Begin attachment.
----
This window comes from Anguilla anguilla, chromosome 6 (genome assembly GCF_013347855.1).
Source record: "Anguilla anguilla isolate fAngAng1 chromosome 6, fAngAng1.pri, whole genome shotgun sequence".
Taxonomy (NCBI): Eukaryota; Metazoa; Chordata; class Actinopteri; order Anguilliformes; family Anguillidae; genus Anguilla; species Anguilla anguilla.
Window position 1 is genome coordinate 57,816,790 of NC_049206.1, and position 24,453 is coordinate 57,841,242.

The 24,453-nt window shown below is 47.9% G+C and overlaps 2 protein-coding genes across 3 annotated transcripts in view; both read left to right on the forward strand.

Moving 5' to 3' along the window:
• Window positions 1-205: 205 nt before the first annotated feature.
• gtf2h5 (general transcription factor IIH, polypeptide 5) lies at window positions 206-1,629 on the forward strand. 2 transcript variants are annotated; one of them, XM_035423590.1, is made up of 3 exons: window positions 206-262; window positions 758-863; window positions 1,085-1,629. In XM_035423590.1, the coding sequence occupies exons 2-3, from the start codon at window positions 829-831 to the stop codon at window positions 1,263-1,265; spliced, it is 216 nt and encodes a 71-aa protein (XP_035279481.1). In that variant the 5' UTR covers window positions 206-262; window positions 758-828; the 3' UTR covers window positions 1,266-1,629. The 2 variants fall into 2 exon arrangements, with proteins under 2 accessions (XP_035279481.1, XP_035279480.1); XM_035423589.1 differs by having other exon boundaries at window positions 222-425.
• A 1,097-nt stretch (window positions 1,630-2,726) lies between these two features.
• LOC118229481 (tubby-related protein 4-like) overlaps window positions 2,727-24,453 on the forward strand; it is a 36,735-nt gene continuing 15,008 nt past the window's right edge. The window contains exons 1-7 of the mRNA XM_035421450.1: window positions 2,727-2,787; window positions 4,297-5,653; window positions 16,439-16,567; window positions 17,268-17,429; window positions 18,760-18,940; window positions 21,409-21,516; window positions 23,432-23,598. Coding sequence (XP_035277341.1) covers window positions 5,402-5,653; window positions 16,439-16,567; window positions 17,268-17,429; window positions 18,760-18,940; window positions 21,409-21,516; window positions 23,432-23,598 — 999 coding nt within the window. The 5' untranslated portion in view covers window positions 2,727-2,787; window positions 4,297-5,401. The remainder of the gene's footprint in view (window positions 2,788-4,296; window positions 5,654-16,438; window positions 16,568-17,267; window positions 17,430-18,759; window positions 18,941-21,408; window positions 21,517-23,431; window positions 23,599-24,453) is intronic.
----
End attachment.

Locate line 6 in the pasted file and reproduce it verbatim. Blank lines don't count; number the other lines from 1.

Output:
Moving 5' to 3' along the window: